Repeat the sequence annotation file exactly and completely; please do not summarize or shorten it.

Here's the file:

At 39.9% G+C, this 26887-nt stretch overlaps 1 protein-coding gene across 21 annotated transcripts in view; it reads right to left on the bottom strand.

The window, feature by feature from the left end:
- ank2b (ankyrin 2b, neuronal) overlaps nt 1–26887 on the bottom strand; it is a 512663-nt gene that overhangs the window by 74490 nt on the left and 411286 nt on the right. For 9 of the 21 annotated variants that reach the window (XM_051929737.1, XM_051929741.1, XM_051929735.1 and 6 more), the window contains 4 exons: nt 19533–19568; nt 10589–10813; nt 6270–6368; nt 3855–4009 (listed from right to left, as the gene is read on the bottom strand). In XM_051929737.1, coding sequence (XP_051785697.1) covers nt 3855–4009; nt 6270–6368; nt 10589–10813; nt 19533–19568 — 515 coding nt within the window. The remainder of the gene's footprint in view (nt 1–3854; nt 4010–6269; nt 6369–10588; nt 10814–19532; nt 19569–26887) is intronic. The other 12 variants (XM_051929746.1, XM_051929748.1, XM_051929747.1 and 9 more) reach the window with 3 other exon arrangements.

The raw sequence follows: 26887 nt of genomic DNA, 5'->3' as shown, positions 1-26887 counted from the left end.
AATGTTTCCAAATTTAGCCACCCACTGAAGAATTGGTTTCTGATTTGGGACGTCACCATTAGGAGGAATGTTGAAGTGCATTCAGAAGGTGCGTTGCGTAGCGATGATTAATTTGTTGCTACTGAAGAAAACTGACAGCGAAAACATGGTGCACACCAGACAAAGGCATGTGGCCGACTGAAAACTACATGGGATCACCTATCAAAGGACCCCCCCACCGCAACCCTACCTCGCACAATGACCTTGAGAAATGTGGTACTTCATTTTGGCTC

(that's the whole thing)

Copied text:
At 39.9% G+C, this 26887-nt stretch overlaps 1 protein-coding gene across 21 annotated transcripts in view; it reads right to left on the bottom strand.

The window, feature by feature from the left end:
- ank2b (ankyrin 2b, neuronal) overlaps nt 1–26887 on the bottom strand; it is a 512663-nt gene that overhangs the window by 74490 nt on the left and 411286 nt on the right. For 9 of the 21 annotated variants that reach the window (XM_051929737.1, XM_051929741.1, XM_051929735.1 and 6 more), the window contains 4 exons: nt 19533–19568; nt 10589–10813; nt 6270–6368; nt 3855–4009 (listed from right to left, as the gene is read on the bottom strand). In XM_051929737.1, coding sequence (XP_051785697.1) covers nt 3855–4009; nt 6270–6368; nt 10589–10813; nt 19533–19568 — 515 coding nt within the window. The remainder of the gene's footprint in view (nt 1–3854; nt 4010–6269; nt 6369–10588; nt 10814–19532; nt 19569–26887) is intronic. The other 12 variants (XM_051929746.1, XM_051929748.1, XM_051929747.1 and 9 more) reach the window with 3 other exon arrangements.

The raw sequence follows: 26887 nt of genomic DNA, 5'->3' as shown, positions 1-26887 counted from the left end.
AATGTTTCCAAATTTAGCCACCCACTGAAGAATTGGTTTCTGATTTGGGACGTCACCATTAGGAGGAATGTTGAAGTGCATTCAGAAGGTGCGTTGCGTAGCGATGATTAATTTGTTGCTACTGAAGAAAACTGACAGCGAAAACATGGTGCACACCAGACAAAGGCATGTGGCCGACTGAAAACTACATGGGATCACCTATCAAAGGACCCCCCCACCGCAACCCTACCTCGCACAATGACCTTGAGAAATGTGGTACTTCATTTTGGCTC